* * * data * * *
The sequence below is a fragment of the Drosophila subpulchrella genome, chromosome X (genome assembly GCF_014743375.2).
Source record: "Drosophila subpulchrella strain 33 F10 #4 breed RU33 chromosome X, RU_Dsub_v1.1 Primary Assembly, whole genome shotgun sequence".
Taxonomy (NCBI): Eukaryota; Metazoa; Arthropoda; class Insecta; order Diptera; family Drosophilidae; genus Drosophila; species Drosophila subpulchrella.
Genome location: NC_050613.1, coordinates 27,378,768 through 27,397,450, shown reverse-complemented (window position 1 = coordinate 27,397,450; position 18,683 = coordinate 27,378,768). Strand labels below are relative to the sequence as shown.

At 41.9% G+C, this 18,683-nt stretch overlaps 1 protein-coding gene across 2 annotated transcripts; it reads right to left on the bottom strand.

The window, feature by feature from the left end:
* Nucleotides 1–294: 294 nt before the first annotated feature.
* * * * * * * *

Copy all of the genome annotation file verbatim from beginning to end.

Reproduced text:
The sequence below is a fragment of the Drosophila subpulchrella genome, chromosome X (genome assembly GCF_014743375.2).
Source record: "Drosophila subpulchrella strain 33 F10 #4 breed RU33 chromosome X, RU_Dsub_v1.1 Primary Assembly, whole genome shotgun sequence".
Taxonomy (NCBI): Eukaryota; Metazoa; Arthropoda; class Insecta; order Diptera; family Drosophilidae; genus Drosophila; species Drosophila subpulchrella.
Genome location: NC_050613.1, coordinates 27,378,768 through 27,397,450, shown reverse-complemented (window position 1 = coordinate 27,397,450; position 18,683 = coordinate 27,378,768). Strand labels below are relative to the sequence as shown.

At 41.9% G+C, this 18,683-nt stretch overlaps 1 protein-coding gene across 2 annotated transcripts; it reads right to left on the bottom strand.

The window, feature by feature from the left end:
* Nucleotides 1–294: 294 nt before the first annotated feature.